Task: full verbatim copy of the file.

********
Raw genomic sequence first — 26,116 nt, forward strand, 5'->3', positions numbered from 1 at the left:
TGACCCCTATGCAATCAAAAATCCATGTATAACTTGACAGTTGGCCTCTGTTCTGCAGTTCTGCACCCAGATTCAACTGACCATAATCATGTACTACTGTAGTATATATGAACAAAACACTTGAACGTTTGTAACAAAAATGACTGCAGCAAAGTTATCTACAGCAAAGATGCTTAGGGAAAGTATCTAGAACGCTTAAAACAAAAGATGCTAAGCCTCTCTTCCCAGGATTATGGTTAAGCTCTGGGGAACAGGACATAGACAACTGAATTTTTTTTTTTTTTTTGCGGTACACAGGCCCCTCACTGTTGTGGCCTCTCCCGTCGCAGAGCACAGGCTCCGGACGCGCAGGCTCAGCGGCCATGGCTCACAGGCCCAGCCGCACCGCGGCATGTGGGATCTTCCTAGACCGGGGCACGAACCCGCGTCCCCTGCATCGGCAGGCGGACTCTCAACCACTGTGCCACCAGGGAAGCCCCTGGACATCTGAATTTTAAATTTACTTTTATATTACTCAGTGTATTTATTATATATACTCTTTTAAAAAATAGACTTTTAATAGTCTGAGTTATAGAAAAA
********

Raw genomic sequence first — 26,116 nt, forward strand, 5'->3', positions numbered from 1 at the left:
TGACCCCTATGCAATCAAAAATCCATGTATAACTTGACAGTTGGCCTCTGTTCTGCAGTTCTGCACCCAGATTCAACTGACCATAATCATGTACTACTGTAGTATATATGAACAAAACACTTGAACGTTTGTAACAAAAATGACTGCAGCAAAGTTATCTACAGCAAAGATGCTTAGGGAAAGTATCTAGAACGCTTAAAACAAAAGATGCTAAGCCTCTCTTCCCAGGATTATGGTTAAGCTCTGGGGAACAGGACATAGACAACTGAATTTTTTTTTTTTTTTTGCGGTACACAGGCCCCTCACTGTTGTGGCCTCTCCCGTCGCAGAGCACAGGCTCCGGACGCGCAGGCTCAGCGGCCATGGCTCACAGGCCCAGCCGCACCGCGGCATGTGGGATCTTCCTAGACCGGGGCACGAACCCGCGTCCCCTGCATCGGCAGGCGGACTCTCAACCACTGTGCCACCAGGGAAGCCCCTGGACATCTGAATTTTAAATTTACTTTTATATTACTCAGTGTATTTATTATATATACTCTTTTAAAAAATAGACTTTTAATAGTCTGAGTTATAGAAAAA